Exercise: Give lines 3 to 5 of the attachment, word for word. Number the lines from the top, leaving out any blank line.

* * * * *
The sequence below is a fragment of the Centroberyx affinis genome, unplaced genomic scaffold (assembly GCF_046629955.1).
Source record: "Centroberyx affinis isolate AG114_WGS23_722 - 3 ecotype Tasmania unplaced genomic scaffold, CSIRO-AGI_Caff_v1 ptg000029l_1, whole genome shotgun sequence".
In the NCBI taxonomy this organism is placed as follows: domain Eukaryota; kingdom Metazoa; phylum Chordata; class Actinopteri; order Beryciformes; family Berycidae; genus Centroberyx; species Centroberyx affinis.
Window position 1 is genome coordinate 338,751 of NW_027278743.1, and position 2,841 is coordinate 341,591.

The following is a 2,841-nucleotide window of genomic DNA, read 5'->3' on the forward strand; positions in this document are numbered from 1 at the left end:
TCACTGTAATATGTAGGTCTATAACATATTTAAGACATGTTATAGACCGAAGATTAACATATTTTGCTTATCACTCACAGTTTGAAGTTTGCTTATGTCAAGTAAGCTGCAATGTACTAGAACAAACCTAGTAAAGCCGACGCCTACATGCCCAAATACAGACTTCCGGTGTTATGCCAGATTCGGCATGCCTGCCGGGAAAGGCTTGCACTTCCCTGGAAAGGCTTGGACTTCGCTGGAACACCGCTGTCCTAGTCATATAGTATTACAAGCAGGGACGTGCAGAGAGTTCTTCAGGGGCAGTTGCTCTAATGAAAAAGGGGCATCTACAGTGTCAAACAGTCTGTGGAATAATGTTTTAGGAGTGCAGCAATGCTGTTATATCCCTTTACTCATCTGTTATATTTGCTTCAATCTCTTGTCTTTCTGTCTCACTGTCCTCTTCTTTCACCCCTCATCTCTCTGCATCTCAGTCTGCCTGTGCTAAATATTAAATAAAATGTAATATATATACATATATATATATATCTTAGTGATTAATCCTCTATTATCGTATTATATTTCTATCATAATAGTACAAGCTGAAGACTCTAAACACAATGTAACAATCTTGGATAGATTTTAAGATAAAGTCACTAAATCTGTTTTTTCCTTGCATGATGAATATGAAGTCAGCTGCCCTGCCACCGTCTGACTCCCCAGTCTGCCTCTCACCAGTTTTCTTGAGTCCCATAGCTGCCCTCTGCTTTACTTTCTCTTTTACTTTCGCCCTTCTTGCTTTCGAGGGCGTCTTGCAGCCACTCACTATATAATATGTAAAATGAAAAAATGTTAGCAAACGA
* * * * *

In the NCBI taxonomy this organism is placed as follows: domain Eukaryota; kingdom Metazoa; phylum Chordata; class Actinopteri; order Beryciformes; family Berycidae; genus Centroberyx; species Centroberyx affinis.
Window position 1 is genome coordinate 338,751 of NW_027278743.1, and position 2,841 is coordinate 341,591.

The following is a 2,841-nucleotide window of genomic DNA, read 5'->3' on the forward strand; positions in this document are numbered from 1 at the left end: